Usa jingū

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Usa jingū
宇佐神宮
Usa Shrine (Nanchūrōmon).jpg
The southern rōmon of Usa jingū
Information
Type Hachiman Shrine
Dedicated to Hachiman
Founded 8th century[1]
Address 2859, Ōaza Minamiusa, Usa-shi, Ōita-ken[2]
Phone 0978-32-1111[2]
Website Homepage

Shinto torii icon vermillion.svg Glossary of Shinto

Usa jingū (宇佐神宮?), also known as Usa Hachiman-gū (宇佐八幡宮?), is a Shinto shrine in the city of Usa in Ōita Prefecture in Japan. Emperor Ojin, who was deified as Hachiman-jin (the tutelary god of warriors), is said to be enshrined in all the sites dedicated to him; and the first and earliest of these was at Usa in the early 8th century.[1] The Usa jingū has long been the recipient of Imperial patronage; and its prestige is considered second only to that of Ise.[3]

History[edit]

The shrine was founded in Kyushu during the Nara period. Ancient records place the foundation of Usa jingū in the Wadō era (708-714).[4] A temple called Miroku-ji was built next to it in 779, making it what is believed to be the first shrine-temple (jingū-ji) ever.[5] The resulting mixed complex, called Usa Hachimangu-ji (宇佐八幡宮寺 Usa Hachiman Shrine Temple?), lasted over a millennium until 1868, when the Buddhist part was removed to comply with the Kami and Buddhas Separation Act. It is today the center from which over 40,000 branch Hachiman shrines have grown.[2] Usa's Hachiman shrine first appears in the chronicles of Imperial history during the reign of Empress Shōtoku. The empress allegedly had an affair with a Buddhist monk named Dōkyō. An oracle was said to have proclaimed that the monk should be made emperor; and the kami Hachiman at Usa was consulted for verification. The empress died before anything further could develop.[6]

Usa jingū was designated as the chief Shinto shrine (ichinomiya) for the former Buzen province. [7]

From 1871 through 1946, Usa was officially designated one of the Kanpei-taisha (官幣大社?), meaning that it stood in the first rank of government supported shrines. Other similarly honored Hachiman shrines were Iwashimizu Hachiman-gu of Yawata in Kyoto Prefecture and Hakozaki-gū of Fukuoka in Fukuoka Prefecture.[8]

Mikoshi[edit]

The earliest recorded use of a mikoshi was in the 8th century. In 749, the shrine's mikoshi was used to carry the spirit of Hachiman from Kyushu to Nara, where the deity was to guard construction of the great Daibutsu at Tōdai-ji. By the 10th century, carrying mikoshi into the community during shrine festivals had become a conventional practice.[9]

Branch shrines[edit]

Over the course of centuries, a vast number of Hachiman shrines have extended the reach of the kami at Usa:

In 859, a branch offshoot was established to spread Hachiman's protective influence over Kyoto;[3] and this Iwashimizu Hachiman-gū still draws worshipers and tourists today.

In 923, the Hakozaki-gū was established at Fukuoka as a branch of the Usa Shrine.[10]

In 1063, Tsurugaoka Hachiman-gū was established by Minamoto no Yoriyoshi to extend Hachiman's protective influence over Kamakura;[3] and today this branch shrine attracts more visitors than any other shrine in Japan.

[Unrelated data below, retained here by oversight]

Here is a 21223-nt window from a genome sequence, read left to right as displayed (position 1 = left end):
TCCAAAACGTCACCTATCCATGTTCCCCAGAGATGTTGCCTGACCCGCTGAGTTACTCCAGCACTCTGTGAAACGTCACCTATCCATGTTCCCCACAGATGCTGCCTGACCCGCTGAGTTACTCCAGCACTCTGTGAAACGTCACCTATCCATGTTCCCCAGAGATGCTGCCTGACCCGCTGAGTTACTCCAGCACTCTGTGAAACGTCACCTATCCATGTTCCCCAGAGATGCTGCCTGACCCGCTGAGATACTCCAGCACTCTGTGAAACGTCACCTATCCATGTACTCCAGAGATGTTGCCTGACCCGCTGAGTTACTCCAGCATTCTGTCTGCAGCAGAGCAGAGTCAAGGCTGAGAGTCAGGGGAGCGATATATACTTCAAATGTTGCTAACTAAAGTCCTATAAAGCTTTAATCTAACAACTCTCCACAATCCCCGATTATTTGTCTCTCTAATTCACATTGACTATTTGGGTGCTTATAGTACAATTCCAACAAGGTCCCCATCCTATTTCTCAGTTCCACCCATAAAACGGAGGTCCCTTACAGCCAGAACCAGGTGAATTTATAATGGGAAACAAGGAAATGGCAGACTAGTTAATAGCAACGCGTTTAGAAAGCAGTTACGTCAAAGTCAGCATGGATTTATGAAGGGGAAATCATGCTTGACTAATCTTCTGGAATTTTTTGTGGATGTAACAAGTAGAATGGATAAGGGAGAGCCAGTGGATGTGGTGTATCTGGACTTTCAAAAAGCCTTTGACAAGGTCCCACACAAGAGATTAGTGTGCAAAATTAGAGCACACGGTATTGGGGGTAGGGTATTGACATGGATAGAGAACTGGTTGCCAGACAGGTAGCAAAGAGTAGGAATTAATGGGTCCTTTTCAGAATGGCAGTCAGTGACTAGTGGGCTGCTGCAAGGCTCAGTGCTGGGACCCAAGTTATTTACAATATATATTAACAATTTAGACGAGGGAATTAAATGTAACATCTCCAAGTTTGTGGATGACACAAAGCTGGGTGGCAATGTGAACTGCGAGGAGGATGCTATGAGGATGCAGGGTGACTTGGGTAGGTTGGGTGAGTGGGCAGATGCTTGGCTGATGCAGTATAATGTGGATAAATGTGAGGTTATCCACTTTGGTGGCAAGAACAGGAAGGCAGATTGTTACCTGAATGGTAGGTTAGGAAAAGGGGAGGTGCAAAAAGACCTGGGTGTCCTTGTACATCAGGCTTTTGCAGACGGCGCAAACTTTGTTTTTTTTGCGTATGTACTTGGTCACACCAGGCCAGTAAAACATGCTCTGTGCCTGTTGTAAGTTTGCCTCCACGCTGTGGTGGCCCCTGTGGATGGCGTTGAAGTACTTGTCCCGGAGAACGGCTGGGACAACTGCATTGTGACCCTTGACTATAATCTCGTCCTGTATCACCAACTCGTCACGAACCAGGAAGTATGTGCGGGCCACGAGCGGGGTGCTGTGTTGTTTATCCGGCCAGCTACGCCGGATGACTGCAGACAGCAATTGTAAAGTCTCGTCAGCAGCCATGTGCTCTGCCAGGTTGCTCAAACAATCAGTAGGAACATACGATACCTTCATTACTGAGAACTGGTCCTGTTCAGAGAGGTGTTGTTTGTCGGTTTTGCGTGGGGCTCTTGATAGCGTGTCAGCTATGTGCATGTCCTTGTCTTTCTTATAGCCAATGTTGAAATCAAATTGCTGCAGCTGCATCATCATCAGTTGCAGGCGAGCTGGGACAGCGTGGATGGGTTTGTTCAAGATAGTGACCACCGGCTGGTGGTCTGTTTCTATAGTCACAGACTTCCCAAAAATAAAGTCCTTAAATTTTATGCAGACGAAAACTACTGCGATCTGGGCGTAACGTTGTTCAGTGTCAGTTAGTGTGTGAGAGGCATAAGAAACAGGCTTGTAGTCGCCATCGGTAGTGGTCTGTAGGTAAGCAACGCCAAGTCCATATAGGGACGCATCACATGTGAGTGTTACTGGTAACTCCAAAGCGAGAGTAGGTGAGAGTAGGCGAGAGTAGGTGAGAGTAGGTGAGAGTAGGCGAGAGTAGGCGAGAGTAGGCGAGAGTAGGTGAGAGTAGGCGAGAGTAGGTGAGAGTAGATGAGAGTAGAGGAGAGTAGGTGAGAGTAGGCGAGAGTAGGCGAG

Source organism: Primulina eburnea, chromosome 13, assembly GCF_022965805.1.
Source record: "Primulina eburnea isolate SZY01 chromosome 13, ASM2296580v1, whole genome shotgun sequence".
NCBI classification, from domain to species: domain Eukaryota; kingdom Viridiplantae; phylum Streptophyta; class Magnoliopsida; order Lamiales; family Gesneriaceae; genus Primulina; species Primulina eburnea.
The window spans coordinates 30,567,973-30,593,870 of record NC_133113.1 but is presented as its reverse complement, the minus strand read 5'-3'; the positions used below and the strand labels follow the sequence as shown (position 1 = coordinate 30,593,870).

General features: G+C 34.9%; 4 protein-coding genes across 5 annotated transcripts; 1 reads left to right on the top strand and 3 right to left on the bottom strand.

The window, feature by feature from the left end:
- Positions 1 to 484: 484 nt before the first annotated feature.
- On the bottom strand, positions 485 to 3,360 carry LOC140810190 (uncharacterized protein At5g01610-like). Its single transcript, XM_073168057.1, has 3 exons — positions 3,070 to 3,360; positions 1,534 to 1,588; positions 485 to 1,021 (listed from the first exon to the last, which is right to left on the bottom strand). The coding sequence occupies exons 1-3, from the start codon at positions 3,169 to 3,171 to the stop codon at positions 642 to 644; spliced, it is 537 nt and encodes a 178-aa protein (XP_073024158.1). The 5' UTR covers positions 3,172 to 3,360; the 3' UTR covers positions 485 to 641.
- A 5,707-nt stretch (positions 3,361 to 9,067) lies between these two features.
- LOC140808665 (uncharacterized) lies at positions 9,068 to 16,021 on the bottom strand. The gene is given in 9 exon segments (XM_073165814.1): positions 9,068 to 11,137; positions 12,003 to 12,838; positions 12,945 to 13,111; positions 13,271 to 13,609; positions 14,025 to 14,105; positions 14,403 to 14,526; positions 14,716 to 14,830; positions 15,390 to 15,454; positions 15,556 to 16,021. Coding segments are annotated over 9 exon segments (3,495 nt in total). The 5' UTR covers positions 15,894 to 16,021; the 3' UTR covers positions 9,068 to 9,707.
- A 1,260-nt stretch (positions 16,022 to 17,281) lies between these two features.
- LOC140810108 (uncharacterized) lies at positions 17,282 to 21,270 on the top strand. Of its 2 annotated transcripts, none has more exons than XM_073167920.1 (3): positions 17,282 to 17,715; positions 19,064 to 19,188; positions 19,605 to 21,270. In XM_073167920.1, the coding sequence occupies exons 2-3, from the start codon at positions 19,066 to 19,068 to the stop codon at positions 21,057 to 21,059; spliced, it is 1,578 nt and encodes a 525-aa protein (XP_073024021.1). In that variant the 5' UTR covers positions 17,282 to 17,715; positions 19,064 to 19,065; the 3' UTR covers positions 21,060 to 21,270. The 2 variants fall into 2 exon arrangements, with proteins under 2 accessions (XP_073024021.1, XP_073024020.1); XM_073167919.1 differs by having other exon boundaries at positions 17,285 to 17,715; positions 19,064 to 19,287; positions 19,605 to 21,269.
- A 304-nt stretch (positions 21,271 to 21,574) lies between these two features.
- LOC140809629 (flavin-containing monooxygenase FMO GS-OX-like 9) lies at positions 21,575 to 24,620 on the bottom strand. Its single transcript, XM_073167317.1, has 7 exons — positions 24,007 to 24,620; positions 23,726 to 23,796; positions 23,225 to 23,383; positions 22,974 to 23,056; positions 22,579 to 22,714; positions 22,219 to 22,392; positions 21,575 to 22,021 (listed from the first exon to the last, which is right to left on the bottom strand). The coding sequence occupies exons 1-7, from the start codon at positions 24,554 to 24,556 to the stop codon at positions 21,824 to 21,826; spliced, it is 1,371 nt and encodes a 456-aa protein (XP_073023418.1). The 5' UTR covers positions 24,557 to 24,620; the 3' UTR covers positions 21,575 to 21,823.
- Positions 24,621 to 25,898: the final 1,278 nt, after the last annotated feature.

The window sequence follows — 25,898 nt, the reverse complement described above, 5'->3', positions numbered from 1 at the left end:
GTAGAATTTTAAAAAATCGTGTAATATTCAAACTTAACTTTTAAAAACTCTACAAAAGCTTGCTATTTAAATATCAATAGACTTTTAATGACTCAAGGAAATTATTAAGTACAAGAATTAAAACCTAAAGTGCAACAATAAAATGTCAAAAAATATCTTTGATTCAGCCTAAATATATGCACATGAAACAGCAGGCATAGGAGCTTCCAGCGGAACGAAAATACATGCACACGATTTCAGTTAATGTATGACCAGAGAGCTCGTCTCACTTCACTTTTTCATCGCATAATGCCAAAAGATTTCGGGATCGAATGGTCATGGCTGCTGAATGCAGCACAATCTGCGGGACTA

Hōjō-e festival[edit]

Because of its mixed religious ancestry, one of the important festivals at the shrine is the hōjō-e (放生会?), originally a Buddhist ceremony in which captive birds and fish are released.[11] The ceremony is accompanied by sacred kagura dances meant to commemorate the souls of fish killed by fishermen during the previous year. This syncretic rite fusing Buddhism and Shinto, now performed in many shrines all over the country, first took place here.[12]

Architecture[edit]

The main hall and the Kujaku Monkei are designated amongst Japan's National Treasures.[2]

The structures which comprise the current shrine complex were built in the middle of the 19th century. Their characteristic configuration, called Hachiman-zukuri, consists of two parallel structures with gabled roofs interconnected on the non-gabled side to form what internally is a single building. Seen from the outside, however, the complex still gives the impression of being two separate buildings.[13] The structure in front is called the ge-in, which is where the deity is said to reside during the daytime. The structure in the rear is called the nai-in, which serves as the deity's sleeping chamber during the night.[1]

Notes[edit]

  1. ^ a b c Japan National Tourist Organization (JNTO): Usa-jingū shrine
  2. ^ a b c d Ministry of Land, Infrastructure and Transport (MLIT): Usa Jinju Shrine
  3. ^ a b c Hardacre, Helen. (1989). Shinto and the State, 1868-1988, p. 12.
  4. ^ Ponsonby-Fane, Richard. (1962). Studies in Shinto and Shrines, p. 195.
  5. ^ Cambridge History of Japan Vol. 2. Cambridge University Press. 1993. pp. 524–530. ISBN 978-0-521-22352-2. 
  6. ^ Titsingh, Isaac. (1834). Annales des empereurs du japon, pp. 78-81; Brown, Delmer etal. (1993). The Cambridge History of Japan, p. 411 n144 citing Ross Bender, "The Hachiman Cult and the Dōkyō Incident" in Monumenta Nipponica. 24 (Summer 1979): 124.
  7. ^ "Nationwide List of Ichinomiya," p. 3.; retrieved 2011-08-09
  8. ^ Ponsonby-Fane, Richard. (1959). The Imperial House of Japan, pp. 124-126.
  9. ^ Tsubaki Grand Shrine of America: Omikoshi procession
  10. ^ Fukuoka/Hakata Tourist Information website: Hakozaki Shrine
  11. ^ Bocking, Brian (1997). A Popular Dictionary of Shinto - 'Iwashimizu Hachimangū'. Routledge. ISBN 978-0-7007-1051-5. 
  12. ^ Satō, Makoto: "Shinto and Buddhism". Encyclopedia of Shinto, Kokugakuin University, retrieved on August 14, 2011
  13. ^ JAANUS, Hachiman-zukuri accessed on December 1, 2009

See also[edit]

References[edit]

External links[edit]

Media related to Usa Shrine at Wikimedia Commons

Coordinates: 33°31′34″N 131°22′29″E / 33.52611°N 131.37472°E / 33.52611; 131.37472